Nearly every day for seven years now, my morning ritual has included a cloud of smoke hanging over a throng of students, many of whom have a cigarette in hand... No matter which arrondissement teens come from, the clothes they wear and the music they listen to, their main accessory is a cigarette (aka a “clope”).
A teenage Parisian describes how life for young people has dramatically changed living under COVID.
Teens face both an exciting and a challenging time when growing up. More freedom and independence, combined with new choices and expectations can get pretty overwhelming. Often the last person a teen wants to talk to is a parent. Perhaps your teen will open up to a life coach.
For the first few hours in the camp, I was scoping out potential design related modifications to make the refugees’ stay more… adequate? I had come expecting to experience a eureka moment: “I’m going to make this camp so much better, good Design will solve the refugee crisis!”. Boy was I wrong.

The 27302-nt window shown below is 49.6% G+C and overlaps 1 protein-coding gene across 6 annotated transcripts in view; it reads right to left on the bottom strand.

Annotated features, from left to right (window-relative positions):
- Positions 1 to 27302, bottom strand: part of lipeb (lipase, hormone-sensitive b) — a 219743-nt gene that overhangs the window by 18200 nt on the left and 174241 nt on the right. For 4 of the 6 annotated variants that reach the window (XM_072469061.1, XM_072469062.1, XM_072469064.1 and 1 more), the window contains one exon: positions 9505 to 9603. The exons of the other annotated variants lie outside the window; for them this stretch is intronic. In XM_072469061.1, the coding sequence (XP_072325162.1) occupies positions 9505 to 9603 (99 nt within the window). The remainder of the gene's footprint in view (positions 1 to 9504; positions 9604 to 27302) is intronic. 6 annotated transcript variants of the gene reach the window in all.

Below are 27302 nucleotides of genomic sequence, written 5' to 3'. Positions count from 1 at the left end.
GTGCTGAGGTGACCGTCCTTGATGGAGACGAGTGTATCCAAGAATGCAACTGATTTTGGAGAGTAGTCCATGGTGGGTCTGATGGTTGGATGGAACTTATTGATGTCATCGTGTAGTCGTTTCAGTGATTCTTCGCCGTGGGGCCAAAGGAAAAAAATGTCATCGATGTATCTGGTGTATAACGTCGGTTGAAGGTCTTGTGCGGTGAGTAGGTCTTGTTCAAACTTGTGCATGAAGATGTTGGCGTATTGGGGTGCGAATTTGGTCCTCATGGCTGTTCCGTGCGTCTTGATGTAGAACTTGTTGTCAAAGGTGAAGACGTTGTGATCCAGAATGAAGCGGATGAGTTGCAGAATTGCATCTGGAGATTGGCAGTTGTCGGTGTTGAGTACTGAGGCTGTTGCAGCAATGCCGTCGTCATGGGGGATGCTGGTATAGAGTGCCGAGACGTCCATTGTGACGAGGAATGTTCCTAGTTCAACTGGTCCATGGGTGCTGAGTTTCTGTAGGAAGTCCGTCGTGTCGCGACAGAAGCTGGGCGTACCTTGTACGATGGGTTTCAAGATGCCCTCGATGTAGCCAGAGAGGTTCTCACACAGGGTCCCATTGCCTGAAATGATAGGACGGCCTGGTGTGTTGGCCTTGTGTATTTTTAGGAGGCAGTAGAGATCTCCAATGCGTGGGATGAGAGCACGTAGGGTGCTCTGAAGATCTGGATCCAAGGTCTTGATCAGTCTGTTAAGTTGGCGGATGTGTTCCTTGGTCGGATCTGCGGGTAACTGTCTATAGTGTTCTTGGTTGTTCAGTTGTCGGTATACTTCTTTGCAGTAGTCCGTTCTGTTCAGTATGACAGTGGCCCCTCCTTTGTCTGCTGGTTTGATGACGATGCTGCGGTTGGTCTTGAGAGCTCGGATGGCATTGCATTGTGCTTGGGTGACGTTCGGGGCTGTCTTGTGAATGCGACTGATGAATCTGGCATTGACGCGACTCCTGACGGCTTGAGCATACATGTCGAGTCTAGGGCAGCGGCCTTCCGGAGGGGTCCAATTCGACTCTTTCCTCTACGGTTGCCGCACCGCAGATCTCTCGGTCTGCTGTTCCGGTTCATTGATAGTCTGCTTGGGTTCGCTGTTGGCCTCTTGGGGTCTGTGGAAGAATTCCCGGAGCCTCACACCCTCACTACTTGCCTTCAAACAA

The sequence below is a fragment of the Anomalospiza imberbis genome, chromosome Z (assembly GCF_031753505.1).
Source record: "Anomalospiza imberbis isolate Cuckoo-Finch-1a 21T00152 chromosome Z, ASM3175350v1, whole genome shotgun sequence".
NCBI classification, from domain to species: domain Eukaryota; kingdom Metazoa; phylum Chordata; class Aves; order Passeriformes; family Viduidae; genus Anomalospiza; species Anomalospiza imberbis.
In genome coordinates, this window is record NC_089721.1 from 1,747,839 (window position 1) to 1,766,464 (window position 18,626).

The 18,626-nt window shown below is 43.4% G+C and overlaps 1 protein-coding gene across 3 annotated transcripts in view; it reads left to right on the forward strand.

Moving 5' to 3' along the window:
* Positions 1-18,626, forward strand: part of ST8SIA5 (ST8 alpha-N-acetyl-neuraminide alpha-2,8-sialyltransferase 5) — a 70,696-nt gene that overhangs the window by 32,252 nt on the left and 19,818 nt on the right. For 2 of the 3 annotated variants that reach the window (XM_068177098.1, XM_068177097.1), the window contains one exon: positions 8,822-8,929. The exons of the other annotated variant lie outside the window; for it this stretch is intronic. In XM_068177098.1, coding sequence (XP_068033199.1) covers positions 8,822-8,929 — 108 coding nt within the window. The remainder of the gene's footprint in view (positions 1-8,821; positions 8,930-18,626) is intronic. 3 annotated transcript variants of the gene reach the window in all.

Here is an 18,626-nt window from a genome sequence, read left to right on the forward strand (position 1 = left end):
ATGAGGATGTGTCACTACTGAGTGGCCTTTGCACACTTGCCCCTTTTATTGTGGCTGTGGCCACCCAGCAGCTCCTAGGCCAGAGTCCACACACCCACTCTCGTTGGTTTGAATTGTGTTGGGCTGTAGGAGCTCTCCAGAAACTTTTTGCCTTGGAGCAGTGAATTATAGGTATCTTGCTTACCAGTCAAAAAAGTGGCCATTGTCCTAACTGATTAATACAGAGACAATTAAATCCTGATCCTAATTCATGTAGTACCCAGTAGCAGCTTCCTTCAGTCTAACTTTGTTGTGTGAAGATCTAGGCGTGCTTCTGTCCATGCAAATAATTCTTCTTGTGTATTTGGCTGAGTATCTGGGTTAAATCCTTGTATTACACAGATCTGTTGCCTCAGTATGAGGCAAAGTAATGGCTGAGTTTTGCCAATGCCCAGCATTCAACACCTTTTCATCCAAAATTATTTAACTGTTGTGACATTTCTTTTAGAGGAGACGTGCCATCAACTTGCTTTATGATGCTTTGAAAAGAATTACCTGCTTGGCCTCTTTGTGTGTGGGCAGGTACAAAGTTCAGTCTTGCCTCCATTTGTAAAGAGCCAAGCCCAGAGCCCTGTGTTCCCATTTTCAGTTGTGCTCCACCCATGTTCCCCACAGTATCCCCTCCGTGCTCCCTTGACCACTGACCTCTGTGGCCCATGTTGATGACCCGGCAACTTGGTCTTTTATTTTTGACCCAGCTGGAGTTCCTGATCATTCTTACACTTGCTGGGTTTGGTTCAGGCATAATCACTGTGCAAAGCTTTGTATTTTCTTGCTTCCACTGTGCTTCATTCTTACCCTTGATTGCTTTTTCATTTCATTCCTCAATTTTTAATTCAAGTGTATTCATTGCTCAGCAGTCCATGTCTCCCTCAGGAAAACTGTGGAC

Father’s Day in France is this weekend, so we asked two teenagers to tell us what makes their relationship with their papas special and how they plan to spend the day.
A father says that his 12-year old son has entered middle school. He wrinkles his nose and says that he is not working enough, and he isn’t talking much either. Then he laughs, “Oh well.” I laugh back. Then I add, “Whatever you do, don’t get him his own smartphone or tablet.” One look at the father’s face, and I know that it is too late.
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